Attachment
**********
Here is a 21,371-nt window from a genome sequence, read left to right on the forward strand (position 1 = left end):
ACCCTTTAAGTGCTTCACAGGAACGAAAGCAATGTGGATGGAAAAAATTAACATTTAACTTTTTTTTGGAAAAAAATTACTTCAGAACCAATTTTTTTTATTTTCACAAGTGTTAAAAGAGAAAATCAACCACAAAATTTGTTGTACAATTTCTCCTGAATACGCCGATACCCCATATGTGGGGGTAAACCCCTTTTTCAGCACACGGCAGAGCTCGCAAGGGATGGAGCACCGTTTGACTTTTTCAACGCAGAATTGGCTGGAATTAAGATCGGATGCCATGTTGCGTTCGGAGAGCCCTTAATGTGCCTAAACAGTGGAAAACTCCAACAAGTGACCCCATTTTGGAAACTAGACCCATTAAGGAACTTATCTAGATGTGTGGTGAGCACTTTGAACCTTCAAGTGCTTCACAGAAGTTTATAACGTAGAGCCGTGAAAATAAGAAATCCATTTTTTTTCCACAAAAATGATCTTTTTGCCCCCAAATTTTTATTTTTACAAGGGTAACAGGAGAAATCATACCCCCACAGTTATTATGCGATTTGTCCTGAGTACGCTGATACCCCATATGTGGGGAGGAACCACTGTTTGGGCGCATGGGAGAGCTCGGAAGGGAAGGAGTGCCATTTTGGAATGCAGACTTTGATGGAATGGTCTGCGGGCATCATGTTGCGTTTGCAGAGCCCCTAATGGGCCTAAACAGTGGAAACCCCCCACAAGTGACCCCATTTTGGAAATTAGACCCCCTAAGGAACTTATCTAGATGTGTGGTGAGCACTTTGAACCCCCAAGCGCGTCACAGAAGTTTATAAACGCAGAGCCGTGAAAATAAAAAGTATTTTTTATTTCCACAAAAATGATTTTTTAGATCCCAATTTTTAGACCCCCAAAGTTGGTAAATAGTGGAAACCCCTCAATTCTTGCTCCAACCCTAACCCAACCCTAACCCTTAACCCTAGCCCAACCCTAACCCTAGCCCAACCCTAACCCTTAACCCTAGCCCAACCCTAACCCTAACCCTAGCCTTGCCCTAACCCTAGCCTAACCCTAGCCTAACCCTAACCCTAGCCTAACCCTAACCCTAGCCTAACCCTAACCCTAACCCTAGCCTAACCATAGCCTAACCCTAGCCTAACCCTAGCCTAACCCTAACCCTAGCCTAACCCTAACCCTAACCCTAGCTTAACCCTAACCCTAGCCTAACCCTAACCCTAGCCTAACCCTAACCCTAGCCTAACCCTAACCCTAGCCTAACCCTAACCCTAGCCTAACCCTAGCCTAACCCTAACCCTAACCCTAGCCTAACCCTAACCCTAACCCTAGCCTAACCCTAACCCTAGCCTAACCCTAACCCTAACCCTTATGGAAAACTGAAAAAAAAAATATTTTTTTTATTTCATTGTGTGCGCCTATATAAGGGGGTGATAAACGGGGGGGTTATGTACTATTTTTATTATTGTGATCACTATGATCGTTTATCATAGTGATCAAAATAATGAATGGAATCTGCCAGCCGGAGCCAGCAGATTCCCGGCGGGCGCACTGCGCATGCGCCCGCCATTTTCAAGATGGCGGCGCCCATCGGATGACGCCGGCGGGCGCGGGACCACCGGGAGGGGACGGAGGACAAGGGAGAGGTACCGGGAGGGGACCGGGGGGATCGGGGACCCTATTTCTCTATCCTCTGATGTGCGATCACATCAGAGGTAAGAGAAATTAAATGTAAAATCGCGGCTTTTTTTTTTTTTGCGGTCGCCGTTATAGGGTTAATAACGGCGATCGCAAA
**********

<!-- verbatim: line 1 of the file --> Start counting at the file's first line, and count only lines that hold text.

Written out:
Here is a 21,371-nt window from a genome sequence, read left to right on the forward strand (position 1 = left end):